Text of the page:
The rise of industrialization followed by the American Civil War and the increase in population led to development of the West. However, the expansion to the West caused many conflicts with Native Americans who had already inhabited the land long before the whites. Chief Joseph, the Nez Perce leader, and Richard Henry Pratt, the founder of the Carlisle Indian School, had very different views on problem of cultural integration. Through their work, Speech to a White Audience, 1879, and “Kill the Indian…and save the man,” 1892, they inform their perspectives on US expansion, cultural assimilation and racism.
Many Native Americans regarded nature to be held and used communally. Chief Joseph and his father believed firmly in this concept, claiming that “that no man owned any part of the earth, and a man could not sell what he did not own.” No white man could comprehend the concept of communal property and they expanded to the West by removing the Native Americans from their land and by putting them in reservations. They used methods such persuasion, purchase, trickery or force to do so. Chief Joseph’s band was one of many other tribes who were unjustly removed by force. The treaty agreement with the United States entitled Native Americans Indians to annual payments, and protections on reservations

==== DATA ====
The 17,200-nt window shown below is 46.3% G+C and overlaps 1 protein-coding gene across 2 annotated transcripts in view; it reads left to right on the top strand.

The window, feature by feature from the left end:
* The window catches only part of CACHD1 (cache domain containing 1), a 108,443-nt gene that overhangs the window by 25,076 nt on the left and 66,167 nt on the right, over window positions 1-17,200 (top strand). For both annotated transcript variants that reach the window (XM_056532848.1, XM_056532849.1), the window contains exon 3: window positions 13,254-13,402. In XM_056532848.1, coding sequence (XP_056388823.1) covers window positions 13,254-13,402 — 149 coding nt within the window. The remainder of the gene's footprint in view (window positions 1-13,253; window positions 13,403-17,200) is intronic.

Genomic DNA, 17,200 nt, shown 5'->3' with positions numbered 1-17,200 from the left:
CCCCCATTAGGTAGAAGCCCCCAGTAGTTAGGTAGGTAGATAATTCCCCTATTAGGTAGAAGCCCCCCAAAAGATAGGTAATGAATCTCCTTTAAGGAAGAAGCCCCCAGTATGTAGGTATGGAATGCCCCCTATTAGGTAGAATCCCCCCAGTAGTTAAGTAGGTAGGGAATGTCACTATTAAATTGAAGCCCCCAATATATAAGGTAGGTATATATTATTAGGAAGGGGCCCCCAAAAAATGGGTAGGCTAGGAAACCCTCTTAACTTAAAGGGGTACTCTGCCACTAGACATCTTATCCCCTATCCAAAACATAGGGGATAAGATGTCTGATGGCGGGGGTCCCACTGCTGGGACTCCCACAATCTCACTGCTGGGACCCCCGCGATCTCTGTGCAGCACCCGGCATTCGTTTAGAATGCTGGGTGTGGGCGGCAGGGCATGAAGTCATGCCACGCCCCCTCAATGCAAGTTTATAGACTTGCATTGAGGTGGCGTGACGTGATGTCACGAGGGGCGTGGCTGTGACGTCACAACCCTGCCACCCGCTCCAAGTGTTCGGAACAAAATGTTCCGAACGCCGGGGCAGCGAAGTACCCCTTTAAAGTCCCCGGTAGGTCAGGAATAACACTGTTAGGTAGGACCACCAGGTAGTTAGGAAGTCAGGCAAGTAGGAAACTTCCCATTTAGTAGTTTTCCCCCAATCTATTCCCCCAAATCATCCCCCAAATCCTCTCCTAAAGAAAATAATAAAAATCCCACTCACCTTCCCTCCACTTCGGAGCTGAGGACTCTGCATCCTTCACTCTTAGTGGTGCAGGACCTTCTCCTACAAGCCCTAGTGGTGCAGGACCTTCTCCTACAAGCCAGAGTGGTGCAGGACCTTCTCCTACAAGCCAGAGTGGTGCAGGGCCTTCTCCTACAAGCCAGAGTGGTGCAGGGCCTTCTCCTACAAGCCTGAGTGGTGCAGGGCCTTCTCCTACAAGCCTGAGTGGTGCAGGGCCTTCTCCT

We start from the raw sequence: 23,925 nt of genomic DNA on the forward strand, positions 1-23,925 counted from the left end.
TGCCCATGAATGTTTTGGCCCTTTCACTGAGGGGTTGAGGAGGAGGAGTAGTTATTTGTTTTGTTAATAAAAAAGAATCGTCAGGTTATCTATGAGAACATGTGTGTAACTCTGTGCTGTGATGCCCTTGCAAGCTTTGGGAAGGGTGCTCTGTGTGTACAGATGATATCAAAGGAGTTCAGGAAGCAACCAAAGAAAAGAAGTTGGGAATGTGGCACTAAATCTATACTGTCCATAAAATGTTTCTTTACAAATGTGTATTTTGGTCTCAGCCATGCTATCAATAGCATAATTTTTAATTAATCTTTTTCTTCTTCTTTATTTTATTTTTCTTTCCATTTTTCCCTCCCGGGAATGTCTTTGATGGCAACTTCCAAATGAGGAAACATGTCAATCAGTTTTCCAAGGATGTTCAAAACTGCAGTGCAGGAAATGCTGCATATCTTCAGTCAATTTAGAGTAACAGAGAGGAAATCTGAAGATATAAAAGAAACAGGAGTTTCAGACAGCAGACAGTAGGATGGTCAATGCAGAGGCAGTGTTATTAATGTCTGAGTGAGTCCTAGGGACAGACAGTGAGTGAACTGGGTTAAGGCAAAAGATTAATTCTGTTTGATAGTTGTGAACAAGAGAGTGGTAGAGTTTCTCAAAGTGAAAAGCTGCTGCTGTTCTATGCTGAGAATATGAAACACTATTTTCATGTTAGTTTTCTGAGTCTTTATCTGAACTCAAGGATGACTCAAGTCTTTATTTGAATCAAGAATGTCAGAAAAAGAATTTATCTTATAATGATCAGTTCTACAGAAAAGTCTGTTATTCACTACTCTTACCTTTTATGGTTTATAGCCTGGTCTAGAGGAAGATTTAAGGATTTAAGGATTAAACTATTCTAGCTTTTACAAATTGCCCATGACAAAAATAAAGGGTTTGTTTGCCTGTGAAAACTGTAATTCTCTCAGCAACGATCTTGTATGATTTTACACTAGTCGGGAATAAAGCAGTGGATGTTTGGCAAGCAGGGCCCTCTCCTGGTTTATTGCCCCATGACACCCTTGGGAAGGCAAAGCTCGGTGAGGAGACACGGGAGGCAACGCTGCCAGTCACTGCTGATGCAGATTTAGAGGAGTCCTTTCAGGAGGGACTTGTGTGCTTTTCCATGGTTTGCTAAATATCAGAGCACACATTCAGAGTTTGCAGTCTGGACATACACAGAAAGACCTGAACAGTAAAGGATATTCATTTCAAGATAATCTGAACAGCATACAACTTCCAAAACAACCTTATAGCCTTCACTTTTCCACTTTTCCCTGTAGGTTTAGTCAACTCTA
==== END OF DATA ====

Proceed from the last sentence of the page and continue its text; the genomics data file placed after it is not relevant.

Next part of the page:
Although the reservations were set up to separate Native Americans and whites, the US government required Native Americans to abandon their traditions and adapt to white ways. Richard Pratt argues that to best assimilate the Indian culture, they must be brought into American society instead of being left in the reservations which prevents them from “all association with the best of US civilization.” He gives a case with African Americans to support this idea. Pratt claims that it was not the school that civilized African Americans for they were denied of education; it was “through the influence of associations.”3 Under the care of...